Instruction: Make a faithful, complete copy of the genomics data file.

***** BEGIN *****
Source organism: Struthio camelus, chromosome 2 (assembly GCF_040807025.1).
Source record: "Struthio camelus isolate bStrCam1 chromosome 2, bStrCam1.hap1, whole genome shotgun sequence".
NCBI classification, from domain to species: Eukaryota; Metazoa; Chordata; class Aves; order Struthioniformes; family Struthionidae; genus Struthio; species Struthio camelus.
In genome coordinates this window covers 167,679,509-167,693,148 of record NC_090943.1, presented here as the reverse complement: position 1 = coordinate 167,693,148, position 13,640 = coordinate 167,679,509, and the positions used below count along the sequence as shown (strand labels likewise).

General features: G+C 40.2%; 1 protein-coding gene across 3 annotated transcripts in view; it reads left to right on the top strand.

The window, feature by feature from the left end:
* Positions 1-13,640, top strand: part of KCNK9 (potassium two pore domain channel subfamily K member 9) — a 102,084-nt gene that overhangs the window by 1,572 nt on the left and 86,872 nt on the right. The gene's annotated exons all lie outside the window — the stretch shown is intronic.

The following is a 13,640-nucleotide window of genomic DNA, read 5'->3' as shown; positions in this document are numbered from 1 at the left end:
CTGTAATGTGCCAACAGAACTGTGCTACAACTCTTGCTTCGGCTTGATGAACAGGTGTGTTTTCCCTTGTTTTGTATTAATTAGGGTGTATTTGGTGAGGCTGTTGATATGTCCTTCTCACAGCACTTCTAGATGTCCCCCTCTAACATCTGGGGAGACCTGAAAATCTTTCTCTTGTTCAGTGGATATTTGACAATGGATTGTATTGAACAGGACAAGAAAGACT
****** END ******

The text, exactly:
Source organism: Struthio camelus, chromosome 2 (assembly GCF_040807025.1).
Source record: "Struthio camelus isolate bStrCam1 chromosome 2, bStrCam1.hap1, whole genome shotgun sequence".
NCBI classification, from domain to species: Eukaryota; Metazoa; Chordata; class Aves; order Struthioniformes; family Struthionidae; genus Struthio; species Struthio camelus.
In genome coordinates this window covers 167,679,509-167,693,148 of record NC_090943.1, presented here as the reverse complement: position 1 = coordinate 167,693,148, position 13,640 = coordinate 167,679,509, and the positions used below count along the sequence as shown (strand labels likewise).

General features: G+C 40.2%; 1 protein-coding gene across 3 annotated transcripts in view; it reads left to right on the top strand.

The window, feature by feature from the left end:
* Positions 1-13,640, top strand: part of KCNK9 (potassium two pore domain channel subfamily K member 9) — a 102,084-nt gene that overhangs the window by 1,572 nt on the left and 86,872 nt on the right. The gene's annotated exons all lie outside the window — the stretch shown is intronic.

The following is a 13,640-nucleotide window of genomic DNA, read 5'->3' as shown; positions in this document are numbered from 1 at the left end:
CTGTAATGTGCCAACAGAACTGTGCTACAACTCTTGCTTCGGCTTGATGAACAGGTGTGTTTTCCCTTGTTTTGTATTAATTAGGGTGTATTTGGTGAGGCTGTTGATATGTCCTTCTCACAGCACTTCTAGATGTCCCCCTCTAACATCTGGGGAGACCTGAAAATCTTTCTCTTGTTCAGTGGATATTTGACAATGGATTGTATTGAACAGGACAAGAAAGACT